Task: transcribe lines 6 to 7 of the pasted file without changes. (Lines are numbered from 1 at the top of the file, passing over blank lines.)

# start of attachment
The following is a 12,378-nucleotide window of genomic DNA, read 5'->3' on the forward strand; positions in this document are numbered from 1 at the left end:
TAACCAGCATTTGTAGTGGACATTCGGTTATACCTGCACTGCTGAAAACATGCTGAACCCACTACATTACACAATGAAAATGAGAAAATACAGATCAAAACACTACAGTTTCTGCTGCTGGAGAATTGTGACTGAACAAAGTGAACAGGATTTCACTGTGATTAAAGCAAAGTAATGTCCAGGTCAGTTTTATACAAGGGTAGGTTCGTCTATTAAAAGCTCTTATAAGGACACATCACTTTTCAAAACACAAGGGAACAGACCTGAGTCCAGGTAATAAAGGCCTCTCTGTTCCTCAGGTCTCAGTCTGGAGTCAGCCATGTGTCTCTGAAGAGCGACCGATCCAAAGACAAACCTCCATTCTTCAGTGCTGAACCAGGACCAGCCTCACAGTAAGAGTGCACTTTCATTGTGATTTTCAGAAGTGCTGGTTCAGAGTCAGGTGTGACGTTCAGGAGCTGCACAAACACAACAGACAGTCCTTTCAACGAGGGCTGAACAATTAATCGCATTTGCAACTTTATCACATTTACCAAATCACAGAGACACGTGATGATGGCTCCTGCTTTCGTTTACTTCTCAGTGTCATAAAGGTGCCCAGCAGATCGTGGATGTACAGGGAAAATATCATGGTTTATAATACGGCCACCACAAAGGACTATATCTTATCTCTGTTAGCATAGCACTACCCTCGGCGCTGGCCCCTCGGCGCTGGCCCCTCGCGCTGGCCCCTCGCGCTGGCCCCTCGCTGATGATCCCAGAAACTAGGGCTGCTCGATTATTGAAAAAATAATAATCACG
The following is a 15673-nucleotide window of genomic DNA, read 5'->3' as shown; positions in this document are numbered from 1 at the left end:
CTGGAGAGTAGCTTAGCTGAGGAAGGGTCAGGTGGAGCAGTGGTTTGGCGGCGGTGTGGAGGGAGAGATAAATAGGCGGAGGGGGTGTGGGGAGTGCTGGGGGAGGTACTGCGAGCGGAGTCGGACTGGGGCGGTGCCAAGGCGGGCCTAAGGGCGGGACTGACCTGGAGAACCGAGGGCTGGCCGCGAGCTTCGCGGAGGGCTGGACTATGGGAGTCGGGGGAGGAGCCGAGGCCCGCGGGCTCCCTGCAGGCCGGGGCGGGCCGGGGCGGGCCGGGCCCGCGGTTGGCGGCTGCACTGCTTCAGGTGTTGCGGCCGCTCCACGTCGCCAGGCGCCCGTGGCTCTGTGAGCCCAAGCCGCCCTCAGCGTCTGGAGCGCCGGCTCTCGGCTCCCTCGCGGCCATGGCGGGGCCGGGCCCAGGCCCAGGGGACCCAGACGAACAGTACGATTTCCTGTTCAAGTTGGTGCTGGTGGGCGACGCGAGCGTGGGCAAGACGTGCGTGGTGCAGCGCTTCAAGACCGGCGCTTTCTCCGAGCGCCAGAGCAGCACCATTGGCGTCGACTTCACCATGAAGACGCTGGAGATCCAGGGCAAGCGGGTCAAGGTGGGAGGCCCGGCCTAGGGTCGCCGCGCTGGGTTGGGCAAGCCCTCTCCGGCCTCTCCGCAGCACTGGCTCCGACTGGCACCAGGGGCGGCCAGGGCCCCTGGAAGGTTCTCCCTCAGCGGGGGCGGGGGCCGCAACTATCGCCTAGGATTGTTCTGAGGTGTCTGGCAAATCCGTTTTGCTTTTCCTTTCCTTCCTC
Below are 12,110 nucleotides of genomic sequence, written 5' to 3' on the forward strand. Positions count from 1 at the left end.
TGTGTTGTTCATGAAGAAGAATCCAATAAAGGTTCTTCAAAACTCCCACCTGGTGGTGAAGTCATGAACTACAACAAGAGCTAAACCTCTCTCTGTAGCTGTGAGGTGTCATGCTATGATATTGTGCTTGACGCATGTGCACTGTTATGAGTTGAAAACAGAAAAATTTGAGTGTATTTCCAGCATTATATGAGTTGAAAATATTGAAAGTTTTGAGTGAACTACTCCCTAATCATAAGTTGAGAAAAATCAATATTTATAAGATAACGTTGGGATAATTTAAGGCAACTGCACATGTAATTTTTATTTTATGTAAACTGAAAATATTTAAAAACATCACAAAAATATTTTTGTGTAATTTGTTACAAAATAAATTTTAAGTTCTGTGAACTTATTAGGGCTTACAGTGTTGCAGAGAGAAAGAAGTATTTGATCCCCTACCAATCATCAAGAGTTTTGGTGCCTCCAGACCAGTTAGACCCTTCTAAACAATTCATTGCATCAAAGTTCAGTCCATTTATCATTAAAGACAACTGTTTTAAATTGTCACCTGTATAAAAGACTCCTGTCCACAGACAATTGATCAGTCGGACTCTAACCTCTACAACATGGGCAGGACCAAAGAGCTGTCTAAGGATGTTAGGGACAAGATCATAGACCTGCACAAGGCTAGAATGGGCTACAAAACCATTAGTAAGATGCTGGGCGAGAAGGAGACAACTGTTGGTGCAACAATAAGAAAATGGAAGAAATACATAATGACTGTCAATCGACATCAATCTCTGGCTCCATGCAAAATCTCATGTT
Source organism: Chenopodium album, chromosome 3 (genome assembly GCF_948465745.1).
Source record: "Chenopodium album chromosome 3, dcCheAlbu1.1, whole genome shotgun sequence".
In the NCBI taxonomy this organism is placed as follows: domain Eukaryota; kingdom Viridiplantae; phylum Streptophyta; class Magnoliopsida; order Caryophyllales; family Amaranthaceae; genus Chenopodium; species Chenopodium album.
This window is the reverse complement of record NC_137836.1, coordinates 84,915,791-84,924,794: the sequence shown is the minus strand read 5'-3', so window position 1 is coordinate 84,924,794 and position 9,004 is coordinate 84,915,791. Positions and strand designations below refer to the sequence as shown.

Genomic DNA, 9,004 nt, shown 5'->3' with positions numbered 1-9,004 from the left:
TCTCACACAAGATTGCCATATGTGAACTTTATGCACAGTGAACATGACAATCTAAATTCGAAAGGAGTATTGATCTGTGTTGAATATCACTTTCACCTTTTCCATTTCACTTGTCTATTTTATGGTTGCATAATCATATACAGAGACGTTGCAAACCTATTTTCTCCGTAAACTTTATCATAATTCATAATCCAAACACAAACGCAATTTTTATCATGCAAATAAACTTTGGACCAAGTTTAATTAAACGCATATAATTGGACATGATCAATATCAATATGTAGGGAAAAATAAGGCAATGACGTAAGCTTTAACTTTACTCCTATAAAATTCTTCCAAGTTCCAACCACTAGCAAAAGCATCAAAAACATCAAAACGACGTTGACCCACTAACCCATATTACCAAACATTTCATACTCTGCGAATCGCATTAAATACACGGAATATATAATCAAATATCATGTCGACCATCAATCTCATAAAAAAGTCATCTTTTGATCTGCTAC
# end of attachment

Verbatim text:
TGTGTTGTTCATGAAGAAGAATCCAATAAAGGTTCTTCAAAACTCCCACCTGGTGGTGAAGTCATGAACTACAACAAGAGCTAAACCTCTCTCTGTAGCTGTGAGGTGTCATGCTATGATATTGTGCTTGACGCATGTGCACTGTTATGAGTTGAAAACAGAAAAATTTGAGTGTATTTCCAGCATTATATGAGTTGAAAATATTGAAAGTTTTGAGTGAACTACTCCCTAATCATAAGTTGAGAAAAATCAATATTTATAAGATAACGTTGGGATAATTTAAGGCAACTGCACATGTAATTTTTATTTTATGTAAACTGAAAATATTTAAAAACATCACAAAAATATTTTTGTGTAATTTGTTACAAAATAAATTTTAAGTTCTGTGAACTTATTAGGGCTTACAGTGTTGCAGAGAGAAAGAAGTATTTGATCCCCTACCAATCATCAAGAGTTTTGGTGCCTCCAGACCAGTTAGACCCTTCTAAACAATTCATTGCATCAAAGTTCAGTCCATTTATCATTAAAGACAACTGTTTTAAATTGTCACCTGTATAAAAGACTCCTGTCCACAGACAATTGATCAGTCGGACTCTAACCTCTACAACATGGGCAGGACCAAAGAGCTGTCTAAGGATGTTAGGGACAAGATCATAGACCTGCACAAGGCTAGAATGGGCTACAAAACCATTAGTAAGATGCTGGGCGAGAAGGAGACAACTGTTGGTGCAACAATAAGAAAATGGAAGAAATACATAATGACTGTCAATCGACATCAATCTCTGGCTCCATGCAAAATCTCATGTT
Source organism: Chenopodium album, chromosome 3 (genome assembly GCF_948465745.1).